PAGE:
A total of 286 of the original 358 candidate PRO items were mapped to the 9 revised expert consensus domains (Fig. 2). Ninety-six items were removed for redundancy; 51 were removed for inconsistency with a predetermined domain or excessive cognitive complexity, leaving 139 candidate items. During the binning process, 2 new domains (pelvic pain and urinary/defecatory symptoms) were identified that had not been previously described by the existing conceptual framework but were deemed to represent potentially important concepts for clinically relevant and patient-important treatment outcomes.

The winnowing process also resulted in further elimination of individual items or entire bins that, although important components of the experience of living with prolapse were not deemed to be useful concepts to specifically assess prolapse treatment quality. For example, although emotional distress is an extremely important concept related to the prolapse experience, the concept of emotional distress is not necessarily a useful measure with which to assess the quality of treatment provided. This is because of the distinction between meeting an outcome measure versus meeting a performance measure—in which the latter can only be assessed in terms of outcomes that are reasonably related to the quality of a surgeon’s care (such as the absence of bulge symptoms or de novo dyspareunia).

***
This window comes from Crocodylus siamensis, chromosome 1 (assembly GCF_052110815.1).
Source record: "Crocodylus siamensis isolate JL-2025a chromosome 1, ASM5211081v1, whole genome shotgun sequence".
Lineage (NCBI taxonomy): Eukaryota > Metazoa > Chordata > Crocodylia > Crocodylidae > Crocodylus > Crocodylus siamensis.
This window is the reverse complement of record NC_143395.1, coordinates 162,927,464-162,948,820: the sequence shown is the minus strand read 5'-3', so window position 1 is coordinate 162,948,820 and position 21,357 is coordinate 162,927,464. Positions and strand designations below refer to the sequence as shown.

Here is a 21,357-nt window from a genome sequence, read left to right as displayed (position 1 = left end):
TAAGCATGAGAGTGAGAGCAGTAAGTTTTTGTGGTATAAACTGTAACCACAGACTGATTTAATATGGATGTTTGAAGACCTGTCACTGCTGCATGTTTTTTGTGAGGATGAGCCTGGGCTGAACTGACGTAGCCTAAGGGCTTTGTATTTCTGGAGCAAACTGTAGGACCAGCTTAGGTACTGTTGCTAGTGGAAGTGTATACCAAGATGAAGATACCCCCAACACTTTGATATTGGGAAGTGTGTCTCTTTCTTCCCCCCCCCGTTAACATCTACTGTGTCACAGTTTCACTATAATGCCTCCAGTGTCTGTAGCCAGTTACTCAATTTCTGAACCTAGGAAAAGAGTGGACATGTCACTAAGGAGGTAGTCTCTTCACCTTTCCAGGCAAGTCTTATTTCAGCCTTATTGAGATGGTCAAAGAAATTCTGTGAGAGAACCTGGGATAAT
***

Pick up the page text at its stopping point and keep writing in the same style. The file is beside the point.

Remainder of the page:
After the virtual breakout sessions from the March 2020 prolapse consensus conference, there were 30 items representing 10 domains that were categorized by working groups into “obvious winners” and “top-tier items” categories (Fig. 2). These included 3 new items created during the sessions and 6 items, which were modifications of existing items.